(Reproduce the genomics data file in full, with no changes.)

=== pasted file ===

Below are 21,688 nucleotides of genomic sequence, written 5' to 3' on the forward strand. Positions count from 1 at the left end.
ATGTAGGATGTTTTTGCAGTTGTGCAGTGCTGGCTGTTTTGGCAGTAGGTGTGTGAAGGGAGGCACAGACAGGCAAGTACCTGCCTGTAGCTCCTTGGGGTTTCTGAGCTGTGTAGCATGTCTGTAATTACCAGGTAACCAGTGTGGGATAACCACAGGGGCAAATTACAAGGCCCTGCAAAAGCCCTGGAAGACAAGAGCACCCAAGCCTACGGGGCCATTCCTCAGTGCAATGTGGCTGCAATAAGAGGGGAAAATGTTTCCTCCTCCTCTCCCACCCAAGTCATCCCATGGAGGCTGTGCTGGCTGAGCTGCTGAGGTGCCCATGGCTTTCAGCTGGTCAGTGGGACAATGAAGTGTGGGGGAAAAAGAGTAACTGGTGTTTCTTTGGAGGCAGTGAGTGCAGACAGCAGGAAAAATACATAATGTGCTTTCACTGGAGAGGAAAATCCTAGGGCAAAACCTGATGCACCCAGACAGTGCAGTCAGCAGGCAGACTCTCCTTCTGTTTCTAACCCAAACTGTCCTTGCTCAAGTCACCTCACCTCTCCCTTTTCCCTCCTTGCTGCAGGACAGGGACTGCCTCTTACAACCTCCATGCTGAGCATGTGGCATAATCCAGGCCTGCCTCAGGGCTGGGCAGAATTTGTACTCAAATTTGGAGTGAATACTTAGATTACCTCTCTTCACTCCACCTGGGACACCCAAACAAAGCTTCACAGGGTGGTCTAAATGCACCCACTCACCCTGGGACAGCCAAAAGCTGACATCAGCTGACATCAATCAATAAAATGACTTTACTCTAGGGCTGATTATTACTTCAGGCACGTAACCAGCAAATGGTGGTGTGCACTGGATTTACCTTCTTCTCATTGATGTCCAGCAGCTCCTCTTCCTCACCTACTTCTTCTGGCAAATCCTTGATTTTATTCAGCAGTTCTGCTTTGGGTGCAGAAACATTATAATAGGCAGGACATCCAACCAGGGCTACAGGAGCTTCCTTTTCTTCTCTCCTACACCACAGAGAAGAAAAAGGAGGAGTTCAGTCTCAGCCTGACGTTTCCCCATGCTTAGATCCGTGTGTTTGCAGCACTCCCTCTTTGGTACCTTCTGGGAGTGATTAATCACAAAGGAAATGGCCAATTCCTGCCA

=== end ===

Below are 21,688 nucleotides of genomic sequence, written 5' to 3' on the forward strand. Positions count from 1 at the left end.
ATGTAGGATGTTTTTGCAGTTGTGCAGTGCTGGCTGTTTTGGCAGTAGGTGTGTGAAGGGAGGCACAGACAGGCAAGTACCTGCCTGTAGCTCCTTGGGGTTTCTGAGCTGTGTAGCATGTCTGTAATTACCAGGTAACCAGTGTGGGATAACCACAGGGGCAAATTACAAGGCCCTGCAAAAGCCCTGGAAGACAAGAGCACCCAAGCCTACGGGGCCATTCCTCAGTGCAATGTGGCTGCAATAAGAGGGGAAAATGTTTCCTCCTCCTCTCCCACCCAAGTCATCCCATGGAGGCTGTGCTGGCTGAGCTGCTGAGGTGCCCATGGCTTTCAGCTGGTCAGTGGGACAATGAAGTGTGGGGGAAAAAGAGTAACTGGTGTTTCTTTGGAGGCAGTGAGTGCAGACAGCAGGAAAAATACATAATGTGCTTTCACTGGAGAGGAAAATCCTAGGGCAAAACCTGATGCACCCAGACAGTGCAGTCAGCAGGCAGACTCTCCTTCTGTTTCTAACCCAAACTGTCCTTGCTCAAGTCACCTCACCTCTCCCTTTTCCCTCCTTGCTGCAGGACAGGGACTGCCTCTTACAACCTCCATGCTGAGCATGTGGCATAATCCAGGCCTGCCTCAGGGCTGGGCAGAATTTGTACTCAAATTTGGAGTGAATACTTAGATTACCTCTCTTCACTCCACCTGGGACACCCAAACAAAGCTTCACAGGGTGGTCTAAATGCACCCACTCACCCTGGGACAGCCAAAAGCTGACATCAGCTGACATCAATCAATAAAATGACTTTACTCTAGGGCTGATTATTACTTCAGGCACGTAACCAGCAAATGGTGGTGTGCACTGGATTTACCTTCTTCTCATTGATGTCCAGCAGCTCCTCTTCCTCACCTACTTCTTCTGGCAAATCCTTGATTTTATTCAGCAGTTCTGCTTTGGGTGCAGAAACATTATAATAGGCAGGACATCCAACCAGGGCTACAGGAGCTTCCTTTTCTTCTCTCCTACACCACAGAGAAGAAAAAGGAGGAGTTCAGTCTCAGCCTGACGTTTCCCCATGCTTAGATCCGTGTGTTTGCAGCACTCCCTCTTTGGTACCTTCTGGGAGTGATTAATCACAAAGGAAATGGCCAATTCCTGCCA